Today’s Mass readings are deliciously watery. We have the life-giving waters that stream from the Temple (Ezekiel 47. 1–9, 12) and the quieter waters of the Pool of Bethesda that also cleanse and heal (John 5.1-3, 5-16). Cleanse and heal, please note, rather than cure. I wonder how often we pray for someone or something to be cured, asking for the restoration of a situation as it was before illness or disappointment struck? Biblically, however, it seems to me that we pray for cleansing and healing, to be made whole again, sound, rather than cured. The distinction may be a false one, but it makes sense to me. It is not my old life I want back again, but a new one freed of the limitations the old imposed. I take heart from the fact that the body of the Risen Christ still bore the wounds of crucifixion. Even the most appalling evil can be redeemed and transformed.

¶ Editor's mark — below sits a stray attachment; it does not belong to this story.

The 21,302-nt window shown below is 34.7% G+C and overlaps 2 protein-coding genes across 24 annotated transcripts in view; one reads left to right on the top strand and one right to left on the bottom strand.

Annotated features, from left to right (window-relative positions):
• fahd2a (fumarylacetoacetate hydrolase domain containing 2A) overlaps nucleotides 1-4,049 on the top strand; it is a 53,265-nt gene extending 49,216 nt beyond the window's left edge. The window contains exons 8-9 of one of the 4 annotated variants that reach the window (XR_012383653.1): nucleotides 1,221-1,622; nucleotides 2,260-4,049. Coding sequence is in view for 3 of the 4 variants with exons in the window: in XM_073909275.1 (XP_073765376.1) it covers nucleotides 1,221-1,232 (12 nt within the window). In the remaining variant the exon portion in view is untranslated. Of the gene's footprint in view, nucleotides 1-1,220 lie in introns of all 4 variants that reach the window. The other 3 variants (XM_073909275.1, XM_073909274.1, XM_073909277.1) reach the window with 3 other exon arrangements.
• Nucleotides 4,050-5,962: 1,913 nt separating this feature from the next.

Yesterday was a difficult day for many, for all kinds of reasons. We cannot undo its sorrows as though they had never been, but we can open them up to the healing power of God. It may not happen all at once. Indeed, we may not be aware of anything at all happening; but just as water can wear away a stone, so God’s love and mercy can transform our lives. We can be cleansed and healed.